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|Jason47||May 21 2010, 09:44 AM|
Here's one of the earliest behind-the-scenes dramas: the lawsuit filed by Irna Phillips against Screen Gems:|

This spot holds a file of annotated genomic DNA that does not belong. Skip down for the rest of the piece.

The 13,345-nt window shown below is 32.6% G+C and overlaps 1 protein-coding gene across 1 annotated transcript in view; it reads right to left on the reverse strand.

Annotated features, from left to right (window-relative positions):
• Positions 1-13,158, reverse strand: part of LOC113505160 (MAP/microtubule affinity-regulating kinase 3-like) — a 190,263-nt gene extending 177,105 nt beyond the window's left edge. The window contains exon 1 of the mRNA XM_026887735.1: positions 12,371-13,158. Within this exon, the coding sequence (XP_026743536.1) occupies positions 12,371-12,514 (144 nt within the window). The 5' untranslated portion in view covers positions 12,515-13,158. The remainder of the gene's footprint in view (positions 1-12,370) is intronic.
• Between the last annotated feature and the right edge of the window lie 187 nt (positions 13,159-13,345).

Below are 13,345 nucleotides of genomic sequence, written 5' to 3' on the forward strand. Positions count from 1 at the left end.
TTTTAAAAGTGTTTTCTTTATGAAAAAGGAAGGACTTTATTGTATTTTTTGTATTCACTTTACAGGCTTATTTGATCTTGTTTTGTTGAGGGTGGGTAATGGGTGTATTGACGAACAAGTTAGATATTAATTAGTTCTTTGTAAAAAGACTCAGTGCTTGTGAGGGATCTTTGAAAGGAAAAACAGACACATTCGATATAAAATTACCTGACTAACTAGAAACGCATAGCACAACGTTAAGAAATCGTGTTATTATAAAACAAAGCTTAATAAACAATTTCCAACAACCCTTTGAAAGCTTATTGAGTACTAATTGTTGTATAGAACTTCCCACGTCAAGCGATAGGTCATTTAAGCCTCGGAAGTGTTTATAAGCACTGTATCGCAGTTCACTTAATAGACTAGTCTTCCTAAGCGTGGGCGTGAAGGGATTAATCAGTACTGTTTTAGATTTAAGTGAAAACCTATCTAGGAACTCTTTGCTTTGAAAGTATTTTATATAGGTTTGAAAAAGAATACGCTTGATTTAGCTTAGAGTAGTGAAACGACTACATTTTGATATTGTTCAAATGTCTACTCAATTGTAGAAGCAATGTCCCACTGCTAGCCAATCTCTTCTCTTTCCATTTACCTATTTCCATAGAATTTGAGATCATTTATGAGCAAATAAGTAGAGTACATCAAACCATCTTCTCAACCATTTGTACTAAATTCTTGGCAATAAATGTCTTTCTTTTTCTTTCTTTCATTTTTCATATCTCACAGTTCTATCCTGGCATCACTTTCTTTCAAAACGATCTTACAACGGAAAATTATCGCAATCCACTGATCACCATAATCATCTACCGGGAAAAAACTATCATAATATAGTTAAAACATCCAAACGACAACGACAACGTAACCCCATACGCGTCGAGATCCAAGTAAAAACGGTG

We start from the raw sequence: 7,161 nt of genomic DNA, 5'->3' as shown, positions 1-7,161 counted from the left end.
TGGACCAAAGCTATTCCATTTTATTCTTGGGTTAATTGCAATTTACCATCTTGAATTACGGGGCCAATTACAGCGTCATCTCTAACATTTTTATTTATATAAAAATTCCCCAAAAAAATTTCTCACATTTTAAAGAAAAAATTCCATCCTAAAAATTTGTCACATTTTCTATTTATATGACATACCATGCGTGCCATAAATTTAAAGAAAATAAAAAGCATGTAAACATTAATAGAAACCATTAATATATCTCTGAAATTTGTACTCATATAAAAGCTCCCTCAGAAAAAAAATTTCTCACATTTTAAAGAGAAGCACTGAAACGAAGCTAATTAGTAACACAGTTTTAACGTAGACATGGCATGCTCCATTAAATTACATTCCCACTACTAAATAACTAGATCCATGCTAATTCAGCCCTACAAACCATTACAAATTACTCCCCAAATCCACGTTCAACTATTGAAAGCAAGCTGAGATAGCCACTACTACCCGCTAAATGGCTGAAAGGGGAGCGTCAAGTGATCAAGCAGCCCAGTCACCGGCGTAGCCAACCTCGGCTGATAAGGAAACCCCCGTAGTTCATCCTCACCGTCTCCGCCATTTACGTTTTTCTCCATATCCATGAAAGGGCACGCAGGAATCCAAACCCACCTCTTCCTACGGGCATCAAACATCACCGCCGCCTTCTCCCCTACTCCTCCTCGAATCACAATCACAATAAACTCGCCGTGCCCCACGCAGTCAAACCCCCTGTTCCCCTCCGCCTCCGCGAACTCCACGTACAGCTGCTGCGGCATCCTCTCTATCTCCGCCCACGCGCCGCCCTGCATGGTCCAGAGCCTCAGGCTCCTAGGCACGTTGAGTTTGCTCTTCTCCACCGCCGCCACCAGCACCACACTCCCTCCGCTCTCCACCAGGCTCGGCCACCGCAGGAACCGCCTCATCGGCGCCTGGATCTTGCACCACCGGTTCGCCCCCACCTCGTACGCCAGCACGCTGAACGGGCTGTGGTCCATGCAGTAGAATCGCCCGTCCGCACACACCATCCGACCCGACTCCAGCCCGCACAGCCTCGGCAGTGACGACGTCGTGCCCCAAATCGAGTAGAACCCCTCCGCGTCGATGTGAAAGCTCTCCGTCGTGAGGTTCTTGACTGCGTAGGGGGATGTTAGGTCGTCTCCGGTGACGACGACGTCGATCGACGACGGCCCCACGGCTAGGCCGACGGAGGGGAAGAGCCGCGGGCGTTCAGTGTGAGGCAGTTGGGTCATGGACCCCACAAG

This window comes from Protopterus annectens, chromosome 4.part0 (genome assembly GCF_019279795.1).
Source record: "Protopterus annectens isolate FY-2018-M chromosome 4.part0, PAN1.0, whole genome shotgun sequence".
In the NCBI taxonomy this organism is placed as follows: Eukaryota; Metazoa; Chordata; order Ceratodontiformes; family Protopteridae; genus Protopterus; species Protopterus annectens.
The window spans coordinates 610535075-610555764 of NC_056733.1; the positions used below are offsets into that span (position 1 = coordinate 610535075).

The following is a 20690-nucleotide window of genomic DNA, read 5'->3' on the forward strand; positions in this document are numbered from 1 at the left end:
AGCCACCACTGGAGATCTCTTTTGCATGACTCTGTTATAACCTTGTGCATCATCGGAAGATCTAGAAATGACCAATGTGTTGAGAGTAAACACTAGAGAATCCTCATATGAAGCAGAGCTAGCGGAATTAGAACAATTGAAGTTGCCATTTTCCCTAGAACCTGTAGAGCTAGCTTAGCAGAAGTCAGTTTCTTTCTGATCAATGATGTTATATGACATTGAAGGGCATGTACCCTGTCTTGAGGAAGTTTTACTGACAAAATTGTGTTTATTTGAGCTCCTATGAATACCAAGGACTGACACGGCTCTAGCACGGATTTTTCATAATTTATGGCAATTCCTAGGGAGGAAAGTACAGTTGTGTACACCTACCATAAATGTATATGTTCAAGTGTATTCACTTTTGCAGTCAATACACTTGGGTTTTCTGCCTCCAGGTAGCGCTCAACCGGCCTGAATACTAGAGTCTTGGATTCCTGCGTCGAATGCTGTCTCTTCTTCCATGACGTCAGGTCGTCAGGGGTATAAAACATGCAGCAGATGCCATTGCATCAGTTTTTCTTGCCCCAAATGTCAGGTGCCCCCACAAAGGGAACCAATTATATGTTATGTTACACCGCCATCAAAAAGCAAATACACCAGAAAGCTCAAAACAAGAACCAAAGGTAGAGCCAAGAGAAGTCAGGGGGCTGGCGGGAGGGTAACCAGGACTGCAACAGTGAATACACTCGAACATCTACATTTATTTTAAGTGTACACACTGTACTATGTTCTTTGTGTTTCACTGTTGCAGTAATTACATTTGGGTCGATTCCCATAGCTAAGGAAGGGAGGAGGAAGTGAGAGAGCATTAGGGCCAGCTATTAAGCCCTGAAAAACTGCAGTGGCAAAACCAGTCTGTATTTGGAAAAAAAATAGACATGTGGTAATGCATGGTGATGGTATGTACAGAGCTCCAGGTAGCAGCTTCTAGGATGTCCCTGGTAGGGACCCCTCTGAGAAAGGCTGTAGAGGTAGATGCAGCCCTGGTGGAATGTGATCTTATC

"On November 1, 1961, Irna Phillips, Theodore Corday and Allan Chase entered into a so-called ownership agreement. On September 15, 1964, Corday alone entered into a so-called agency agreement with Screen Gems. The first agreement recited that each of the parties owned a one-third interest in a dramatic serial composition which they wished to have presented and disseminated to various media for public presentation. Each party was to be entitled to one third of fees received in connection with this property resulting from any type of exploitation. In event of an outright sale, each party was to be entitled to one third of the net price but there would be no sale or other exploitation without unanimous written consent. Each party agreed not to sell or assign his or her interest without giving the others a right of first refusal to purchase such interest upon the terms proffered. This provision was not to impair the right of any party to transfer his or her interest to a corporation which such party controlled. Phillips agreed to serve as story editor of the project with Corday to serve as executive producer and Chase to be editor of the script. The agreement also contained provisions which would reduce the interest of any party in event of his or her failure to perform under certain circumstances with such diminution to accrue to the benefit of the remaining parties. The so-called agency agreement of September 15, 1964 was prepared upon the letterhead of Screen Gems showing an address in Hollywood, California. This letter was signed by Screen Gems, addressed to Theodore Corday and accepted by him in writing. In this letter agreement, Corday warranted that he, Phillips and Chase were the co-owners of the dramatic, literary property in question and that Corday had full written authority from co-owners to enter into the agreement. The letter granted Screen Gems sole and exclusive right to offer the property for sale and license in any manner in any medium. Screen Gems was to receive a stated percentage of proceeds from licensing for daytime television use. For television licensing, Corday was to receive $750 per week for each week of the first year of such broadcasts, which was to be paid on behalf of all co-owners, with an increase to $1000 per week for each week after the first year. The agreement also contained provisions for compensation to Phillips and Corday for certain sums specified as having been advanced by them. Screen Gems' rights to distribute and license were to continue for one year, but in the event that it caused a 'pilot' program to be produced, its right to distribute was to be extended for an additional year after completion of production of said pilot. And, if Screen Gems licensed the television program to a national network, it should retain its rights 'in and to the property in perpetuity.' Plaintiff's complaint alleged that Phillips had been informed that offers had been made for purchase of the television serial. By her attorney she had requested advice of existence of said offers and defendant Screen Gems had refused. The complaint alleged that Screen Gems considers itself to be the owner of the production to the exclusion of the agreement which identified Phillips as a co-owner. It alleged that Phillips was informed that Screen Gems may have received remuneration in excess of the percentage provided in the agency agreement and, if such were the case, plaintiff as one co-owner would be entitled to the excess thus received. The complaint prayed for declaratory relief and an accounting for plaintiff's portion as one of the co-owners. After the court had rule that Corday and Chase were necessary parties, Phillips filed an amended complaint. The administrator of the estate of Corday and Chase were added as parties. The amended complaint alleged that numerous meetings, conferences and creative and contractual activities took place in Chicago, Illinois, where Phillips lived, in connection with the development of the serial program and that the program was being broadcast to television viewers within Illinois."
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